Portfolio churn is a slightly naughty word in the financial adviser / investment manager profession.
So why is churn a slightly dark concept, and why is avoiding portfolio churn an excellent thing for financial advisers to aim for?
What is portfolio churn
Churn refers to the amount of transactions in an investment portfolio, specifically how often the entire portfolio changes from one investment to another.
If an investment portfolio ended a year with a completely different set of investments to the beginning of the year, it churned at least once.
Why is portfolio churn bad for clients?
The reasons why portfolio churn is bad can be condensed into two points:
- If an investment is sound, it shouldn’t need changing
- Each change triggers fees, which reduces portfolio value
These two points standalone, but together they paint a bleak picture for any investor who experiences high churn levels in their portfolio. If their portfolio is being managed by a financial adviser or financial planner, this could reflect poorly on their services.
Churn shouldn’t be necessary
Unless you’ve signed up to a special ‘day trading’ service or want your assets to be managed like a high frequency trading hedge fund, then it’s likely that you want your adviser to create a sensible portfolio which works for the long term.
If this is the case, and your adviser has planned properly, then they shouldn’t need to change the make-up of your portfolio on a regular basis. After all, why would an investment made 12 months ago become ‘out of date’. Some people buy shares intending to hold them for life, so why can your adviser not seem to pick an investment which apparently sours after several months?
Churn is expensive
The stinging underbelly of portfolio churn is the fees and costs this creates. Not only do your old positions need selling, but your new positions need buying. Transaction costs like these can often eat 3-4% of your investment value. Therefore if you churn your portfolio once per year, this would reduce your returns by 4% each and every year. That pretty much eats into the entire premium you should expect to receive for investing in stocks rather than bonds.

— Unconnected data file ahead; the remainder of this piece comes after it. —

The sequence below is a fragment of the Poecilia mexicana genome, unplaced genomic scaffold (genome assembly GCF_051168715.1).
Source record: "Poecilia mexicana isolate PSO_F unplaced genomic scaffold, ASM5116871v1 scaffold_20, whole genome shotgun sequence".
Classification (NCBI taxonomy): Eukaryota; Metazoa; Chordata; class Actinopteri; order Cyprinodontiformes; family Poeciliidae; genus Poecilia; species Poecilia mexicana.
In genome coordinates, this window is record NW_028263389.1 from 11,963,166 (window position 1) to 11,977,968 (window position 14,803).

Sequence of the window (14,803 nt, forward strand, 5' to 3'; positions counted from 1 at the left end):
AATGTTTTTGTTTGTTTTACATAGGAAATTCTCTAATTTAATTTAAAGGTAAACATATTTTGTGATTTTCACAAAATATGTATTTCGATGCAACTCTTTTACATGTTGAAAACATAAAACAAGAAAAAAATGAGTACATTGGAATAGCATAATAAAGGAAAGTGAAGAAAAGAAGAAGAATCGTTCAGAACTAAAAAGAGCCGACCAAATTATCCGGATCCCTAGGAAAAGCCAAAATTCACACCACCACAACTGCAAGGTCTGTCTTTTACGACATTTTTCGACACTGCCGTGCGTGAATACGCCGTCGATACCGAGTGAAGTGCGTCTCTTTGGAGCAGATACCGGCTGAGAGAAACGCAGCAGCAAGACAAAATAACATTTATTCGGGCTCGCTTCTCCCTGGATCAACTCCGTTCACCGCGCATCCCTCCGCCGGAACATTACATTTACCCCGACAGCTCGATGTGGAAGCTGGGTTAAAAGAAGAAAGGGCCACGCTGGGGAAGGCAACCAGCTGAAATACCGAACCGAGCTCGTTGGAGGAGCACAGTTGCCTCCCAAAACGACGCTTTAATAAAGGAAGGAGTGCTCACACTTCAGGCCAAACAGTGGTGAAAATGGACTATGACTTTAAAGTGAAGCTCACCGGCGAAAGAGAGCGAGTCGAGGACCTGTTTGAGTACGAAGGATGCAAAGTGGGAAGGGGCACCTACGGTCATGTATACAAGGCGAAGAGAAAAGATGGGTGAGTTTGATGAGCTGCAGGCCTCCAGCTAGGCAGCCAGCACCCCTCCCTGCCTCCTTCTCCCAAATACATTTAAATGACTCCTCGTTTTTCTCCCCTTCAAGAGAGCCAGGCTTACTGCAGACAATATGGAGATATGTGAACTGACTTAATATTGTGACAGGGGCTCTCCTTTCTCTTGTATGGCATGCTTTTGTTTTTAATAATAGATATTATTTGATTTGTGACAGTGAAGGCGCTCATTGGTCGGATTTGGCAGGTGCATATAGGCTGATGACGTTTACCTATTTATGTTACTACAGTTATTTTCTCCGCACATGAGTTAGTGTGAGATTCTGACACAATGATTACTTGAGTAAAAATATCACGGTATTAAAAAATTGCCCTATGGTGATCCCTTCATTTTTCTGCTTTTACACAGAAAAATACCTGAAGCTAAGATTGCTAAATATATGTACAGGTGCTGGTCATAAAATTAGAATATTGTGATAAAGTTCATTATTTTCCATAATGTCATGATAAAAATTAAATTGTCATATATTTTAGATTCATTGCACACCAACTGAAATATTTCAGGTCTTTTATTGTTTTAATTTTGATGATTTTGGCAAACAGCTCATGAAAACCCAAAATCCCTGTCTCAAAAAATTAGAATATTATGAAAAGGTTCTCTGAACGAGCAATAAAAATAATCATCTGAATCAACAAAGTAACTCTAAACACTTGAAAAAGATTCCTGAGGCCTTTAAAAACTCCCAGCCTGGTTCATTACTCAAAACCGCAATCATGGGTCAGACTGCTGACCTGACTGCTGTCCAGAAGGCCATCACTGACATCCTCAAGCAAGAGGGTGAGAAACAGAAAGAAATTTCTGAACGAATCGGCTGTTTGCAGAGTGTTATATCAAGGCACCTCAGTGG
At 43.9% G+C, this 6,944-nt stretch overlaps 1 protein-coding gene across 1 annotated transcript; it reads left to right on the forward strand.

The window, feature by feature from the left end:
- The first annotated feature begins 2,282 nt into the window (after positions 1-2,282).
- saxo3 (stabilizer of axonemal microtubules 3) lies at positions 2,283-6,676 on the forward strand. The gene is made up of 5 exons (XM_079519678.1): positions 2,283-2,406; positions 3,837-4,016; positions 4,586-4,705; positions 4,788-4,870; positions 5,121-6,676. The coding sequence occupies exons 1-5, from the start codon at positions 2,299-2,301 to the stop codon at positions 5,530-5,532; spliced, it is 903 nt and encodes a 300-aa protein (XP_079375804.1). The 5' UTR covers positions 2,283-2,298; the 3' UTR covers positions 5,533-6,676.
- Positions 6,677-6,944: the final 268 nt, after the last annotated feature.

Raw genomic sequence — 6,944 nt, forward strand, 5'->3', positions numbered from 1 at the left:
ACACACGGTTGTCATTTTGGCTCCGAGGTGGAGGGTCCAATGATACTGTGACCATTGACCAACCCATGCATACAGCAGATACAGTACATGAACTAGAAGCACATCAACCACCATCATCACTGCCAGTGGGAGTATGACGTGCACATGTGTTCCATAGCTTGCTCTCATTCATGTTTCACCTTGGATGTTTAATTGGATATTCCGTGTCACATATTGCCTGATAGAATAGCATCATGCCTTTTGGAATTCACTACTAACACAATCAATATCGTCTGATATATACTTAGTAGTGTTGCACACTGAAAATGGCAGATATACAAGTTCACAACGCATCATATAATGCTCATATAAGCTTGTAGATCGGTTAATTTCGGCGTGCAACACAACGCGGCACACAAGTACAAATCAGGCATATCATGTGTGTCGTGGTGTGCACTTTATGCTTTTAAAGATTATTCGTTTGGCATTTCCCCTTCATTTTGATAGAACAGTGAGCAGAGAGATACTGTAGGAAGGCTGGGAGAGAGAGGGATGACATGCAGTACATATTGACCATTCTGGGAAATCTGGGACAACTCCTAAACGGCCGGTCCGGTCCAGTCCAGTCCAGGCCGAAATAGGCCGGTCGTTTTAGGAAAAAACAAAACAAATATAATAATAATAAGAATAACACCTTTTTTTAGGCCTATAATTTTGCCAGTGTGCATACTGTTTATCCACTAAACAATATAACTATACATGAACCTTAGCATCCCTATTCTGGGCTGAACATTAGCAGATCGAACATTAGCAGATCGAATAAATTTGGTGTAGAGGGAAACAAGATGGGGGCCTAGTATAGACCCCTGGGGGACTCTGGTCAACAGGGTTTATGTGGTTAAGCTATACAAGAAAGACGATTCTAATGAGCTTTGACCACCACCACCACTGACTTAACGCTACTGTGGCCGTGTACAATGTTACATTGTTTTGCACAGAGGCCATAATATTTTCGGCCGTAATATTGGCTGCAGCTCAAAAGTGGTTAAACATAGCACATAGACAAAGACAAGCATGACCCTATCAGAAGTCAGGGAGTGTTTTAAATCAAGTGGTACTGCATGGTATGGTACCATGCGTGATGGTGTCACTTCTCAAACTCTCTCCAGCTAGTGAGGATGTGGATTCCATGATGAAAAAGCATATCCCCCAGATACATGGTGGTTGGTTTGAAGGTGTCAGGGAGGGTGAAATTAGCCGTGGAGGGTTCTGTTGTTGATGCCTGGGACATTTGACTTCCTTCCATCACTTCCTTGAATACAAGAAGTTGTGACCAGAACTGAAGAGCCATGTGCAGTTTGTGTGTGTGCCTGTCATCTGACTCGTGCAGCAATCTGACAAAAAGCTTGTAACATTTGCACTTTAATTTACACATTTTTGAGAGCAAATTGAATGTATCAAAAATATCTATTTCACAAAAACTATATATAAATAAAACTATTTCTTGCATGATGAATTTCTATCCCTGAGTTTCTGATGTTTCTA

This strategy leaves you with all the risk of owning stocks and shares, but undermines your return. With your returns being kneecapped in such a way, it’s very unlikely that you are returning enough to compensate you for the risk. Therefore you could experience a poor performing AND volatile portfolio – the worst of all cases.
Why do investment managers churn portfolios?
The reason why investment managers and stockbrokers would churn their client’s portfolios was because this is how they could earn an income.
It sounds very critical to say this, but indeed for some professionals it was acceptable to overtrade to generate additional commission, so long as the client was aware of each trade and agreed to it.
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Capital is at risk.
This often meant your stockbroker would give you a ring and explain the ‘next hot thing’ was a best buy and you’d be silly to miss out. With your agreement, they would happily sell out your poorer performing investments (boo!) and buy this up-and-coming new investment (yay!). This wasn’t a difficult sell to clients who didn’t understand the long term impact of portfolio churn.
Fortunately, portfolio churn is less of a problem now than it used to be. For one, intermediaries can no longer collect commissions from funds for directing their client into an investment. This means that moving a client from fund to fund, triggering initial fee after initial fee, no longer generates income.
The incentives of the investment managers have essentially been aligned much more closely with the individual investor, which is a powerful and subtle way to change behaviour.